Faisal Khan reports on the continuing questionable relationship between Britain and Saudi Arabia.
Saudi Arabia has a deplorable record on human rights.
In April, for example, the Saudi regime executed 37 people for alleged terrorism offices, in one case publicly pinning the dead body to a pole as a deterrent.
One of those killed was allegedly under the age of 18 at the time of the offence. In what is perhaps a new low even for a regime that has shown scant regard for human rights, it may soon be sentencing to death an 18-year-old who joined an anti-government protest when he was 10.
Last October, there was the killing of Saudi journalist Jamal Khashoggi, a critic of the regime and US resident who was tricked into the Saudi embassy in Istanbul and killed in a brutal manner. According to democracy research organisation Freedom House, “Saudi Arabia’s absolute monarchy restricts almost all political rights and civil liberties. No officials at the national level are elected. The regime relies on extensive surveillance, the criminalisation of dissent, appeals to sectarianism, and public spending supported by oil revenues to maintain power.”
Then there is the war in Yemen.
Starting in March 2015 after Houthi forces took the capital Sanaa; it has fast become a humanitarian catastrophe. According to some estimates, 60,000 Yemenis are said to have been killed mainly from the Saudi-led coalition bombing and due to a blockade imposed by the coalition. An estimated 85,000 children died from starvation or preventable disease. The Saudi coalition has also manipulated the banking system to artificially inflate prices which has, according to the UN, helped put 14 million civilian lives at risk.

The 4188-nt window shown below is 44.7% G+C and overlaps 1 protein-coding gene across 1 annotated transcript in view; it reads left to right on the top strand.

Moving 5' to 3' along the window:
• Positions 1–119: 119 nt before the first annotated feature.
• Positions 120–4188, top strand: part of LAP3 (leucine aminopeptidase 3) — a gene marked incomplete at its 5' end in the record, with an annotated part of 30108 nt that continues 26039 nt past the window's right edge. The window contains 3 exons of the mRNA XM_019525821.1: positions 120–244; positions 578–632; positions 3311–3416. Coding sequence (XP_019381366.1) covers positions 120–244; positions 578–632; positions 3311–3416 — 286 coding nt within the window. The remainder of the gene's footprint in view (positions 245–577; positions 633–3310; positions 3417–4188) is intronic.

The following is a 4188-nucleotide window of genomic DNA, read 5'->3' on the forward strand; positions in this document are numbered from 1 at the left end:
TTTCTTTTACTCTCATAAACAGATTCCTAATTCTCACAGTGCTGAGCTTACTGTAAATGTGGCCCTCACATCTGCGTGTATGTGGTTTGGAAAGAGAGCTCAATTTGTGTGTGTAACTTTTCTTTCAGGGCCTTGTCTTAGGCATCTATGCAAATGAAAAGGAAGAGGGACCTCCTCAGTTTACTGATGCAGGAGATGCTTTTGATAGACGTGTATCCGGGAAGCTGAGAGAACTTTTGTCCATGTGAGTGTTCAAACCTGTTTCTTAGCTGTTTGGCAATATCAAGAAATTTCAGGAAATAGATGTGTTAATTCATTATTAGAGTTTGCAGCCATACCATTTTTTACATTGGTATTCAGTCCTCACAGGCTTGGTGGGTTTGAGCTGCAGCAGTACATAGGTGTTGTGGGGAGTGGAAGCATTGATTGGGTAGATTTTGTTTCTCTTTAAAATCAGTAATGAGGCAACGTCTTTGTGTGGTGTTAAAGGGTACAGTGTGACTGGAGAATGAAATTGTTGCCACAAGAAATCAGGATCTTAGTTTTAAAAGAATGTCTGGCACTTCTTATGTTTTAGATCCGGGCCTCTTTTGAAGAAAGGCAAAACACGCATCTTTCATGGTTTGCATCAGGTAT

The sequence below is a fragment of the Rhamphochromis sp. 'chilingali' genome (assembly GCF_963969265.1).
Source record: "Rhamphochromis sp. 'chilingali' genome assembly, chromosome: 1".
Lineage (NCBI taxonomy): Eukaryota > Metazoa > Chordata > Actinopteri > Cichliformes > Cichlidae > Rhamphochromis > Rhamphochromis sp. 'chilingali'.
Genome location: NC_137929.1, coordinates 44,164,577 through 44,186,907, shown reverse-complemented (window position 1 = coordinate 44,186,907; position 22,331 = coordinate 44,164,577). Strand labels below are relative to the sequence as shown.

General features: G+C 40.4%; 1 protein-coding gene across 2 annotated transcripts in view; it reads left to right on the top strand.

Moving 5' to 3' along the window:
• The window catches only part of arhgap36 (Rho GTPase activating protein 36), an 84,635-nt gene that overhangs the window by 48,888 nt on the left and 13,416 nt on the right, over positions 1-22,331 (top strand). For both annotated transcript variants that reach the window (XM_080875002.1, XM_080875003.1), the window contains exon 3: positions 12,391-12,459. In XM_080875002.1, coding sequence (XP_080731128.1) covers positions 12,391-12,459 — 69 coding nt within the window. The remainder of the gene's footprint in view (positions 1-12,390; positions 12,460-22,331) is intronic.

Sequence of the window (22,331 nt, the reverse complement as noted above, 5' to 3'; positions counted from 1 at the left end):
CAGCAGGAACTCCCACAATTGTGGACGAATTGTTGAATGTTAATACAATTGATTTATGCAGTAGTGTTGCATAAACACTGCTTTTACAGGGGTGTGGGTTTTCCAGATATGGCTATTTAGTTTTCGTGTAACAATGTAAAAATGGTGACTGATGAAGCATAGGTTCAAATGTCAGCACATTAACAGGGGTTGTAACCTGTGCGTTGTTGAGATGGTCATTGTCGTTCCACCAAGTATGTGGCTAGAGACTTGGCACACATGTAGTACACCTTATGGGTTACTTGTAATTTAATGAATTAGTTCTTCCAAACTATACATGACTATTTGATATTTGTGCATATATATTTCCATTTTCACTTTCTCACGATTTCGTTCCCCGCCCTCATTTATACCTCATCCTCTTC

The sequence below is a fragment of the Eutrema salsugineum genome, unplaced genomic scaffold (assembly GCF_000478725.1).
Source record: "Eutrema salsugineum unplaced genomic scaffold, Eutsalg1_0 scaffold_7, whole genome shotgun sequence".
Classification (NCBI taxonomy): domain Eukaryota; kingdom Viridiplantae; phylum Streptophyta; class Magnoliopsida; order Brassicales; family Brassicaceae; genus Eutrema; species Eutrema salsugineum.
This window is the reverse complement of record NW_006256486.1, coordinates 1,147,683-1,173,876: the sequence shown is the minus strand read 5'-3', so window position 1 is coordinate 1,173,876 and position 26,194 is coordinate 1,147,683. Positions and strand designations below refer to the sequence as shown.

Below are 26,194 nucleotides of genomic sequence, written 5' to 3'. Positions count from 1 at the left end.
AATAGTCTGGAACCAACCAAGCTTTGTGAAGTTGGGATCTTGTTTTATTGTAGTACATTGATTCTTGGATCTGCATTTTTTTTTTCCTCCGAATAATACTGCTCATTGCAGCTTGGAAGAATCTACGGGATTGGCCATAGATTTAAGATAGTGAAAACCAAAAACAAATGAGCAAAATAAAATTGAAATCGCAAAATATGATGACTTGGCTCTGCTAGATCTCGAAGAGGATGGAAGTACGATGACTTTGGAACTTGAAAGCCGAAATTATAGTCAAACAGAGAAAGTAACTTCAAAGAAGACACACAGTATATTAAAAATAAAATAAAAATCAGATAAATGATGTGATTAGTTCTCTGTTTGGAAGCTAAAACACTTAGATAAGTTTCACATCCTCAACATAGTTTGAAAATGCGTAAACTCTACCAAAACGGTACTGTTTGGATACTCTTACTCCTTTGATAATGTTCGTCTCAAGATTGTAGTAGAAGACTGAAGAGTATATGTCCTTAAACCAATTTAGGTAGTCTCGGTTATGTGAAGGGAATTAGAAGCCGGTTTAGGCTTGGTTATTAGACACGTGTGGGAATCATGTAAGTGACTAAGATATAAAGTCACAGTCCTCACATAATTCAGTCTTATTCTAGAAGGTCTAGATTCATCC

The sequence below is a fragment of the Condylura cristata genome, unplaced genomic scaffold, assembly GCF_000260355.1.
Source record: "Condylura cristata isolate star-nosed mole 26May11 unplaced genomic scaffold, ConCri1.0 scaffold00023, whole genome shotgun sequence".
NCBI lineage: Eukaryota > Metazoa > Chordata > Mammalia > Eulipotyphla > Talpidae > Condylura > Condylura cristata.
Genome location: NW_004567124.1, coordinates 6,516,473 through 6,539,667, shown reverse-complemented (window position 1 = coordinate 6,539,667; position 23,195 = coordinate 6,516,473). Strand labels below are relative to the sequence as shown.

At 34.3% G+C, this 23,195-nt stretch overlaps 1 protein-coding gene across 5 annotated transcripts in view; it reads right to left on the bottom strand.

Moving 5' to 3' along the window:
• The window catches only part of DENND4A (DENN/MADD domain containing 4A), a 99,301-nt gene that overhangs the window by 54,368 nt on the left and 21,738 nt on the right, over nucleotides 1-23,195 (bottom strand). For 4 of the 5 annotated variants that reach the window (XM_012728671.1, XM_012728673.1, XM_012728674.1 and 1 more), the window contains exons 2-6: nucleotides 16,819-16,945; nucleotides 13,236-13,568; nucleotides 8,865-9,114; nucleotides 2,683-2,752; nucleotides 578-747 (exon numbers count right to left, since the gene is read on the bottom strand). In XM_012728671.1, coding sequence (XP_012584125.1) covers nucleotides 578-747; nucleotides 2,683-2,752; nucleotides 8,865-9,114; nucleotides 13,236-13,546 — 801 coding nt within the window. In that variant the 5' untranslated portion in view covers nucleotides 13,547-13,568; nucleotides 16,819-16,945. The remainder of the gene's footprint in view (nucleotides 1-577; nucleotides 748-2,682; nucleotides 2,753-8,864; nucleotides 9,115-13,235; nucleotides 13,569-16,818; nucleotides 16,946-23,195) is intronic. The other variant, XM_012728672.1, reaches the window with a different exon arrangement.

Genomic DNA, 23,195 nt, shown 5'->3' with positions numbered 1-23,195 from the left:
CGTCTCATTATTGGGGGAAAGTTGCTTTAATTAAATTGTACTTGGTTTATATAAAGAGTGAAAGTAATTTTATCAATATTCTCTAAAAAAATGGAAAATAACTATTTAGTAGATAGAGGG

Following the end of the British Empire, the best way for Britain to maintain global influence was to develop a weapons industry on a global scale.
Britain has a strong and historic relationship with Saudi Arabia and has been selling weapons to the country since the 1960s.
In the case of the war in Yemen, despite the Government’s denials and obfuscation, Britain’s complicity has been well established. As academic David Wearing points out: “Under an arms deal established by the new Labour Government, Britain has provided the Saudi regime with a fleet of Typhoon military jets as well as the constant supply of ammunition, components, training and technical support required to keep those jets operational.”
In February, a House of Lords inquiry condemned the Government’s refusal to curb arms sales to the Saudi’s – worth £4.7bn since the war in Yemen began in 2015 – for being “on the wrong side” of international humanitarian law.
A Channel 4 Dispatches documentary ‘Britain’s Hidden War’ made clear the extent of British complicity in the war in Yemen and the dependence of the Saudi coalition on British support.
Crucially, the documentary suggested that Saudi bombing missions would have to stop within seven to 14 days if engineering support was withdrawn. In other words, Britain has the power to stop the war and bring the warring parties to the negotiating table should it desire to do so.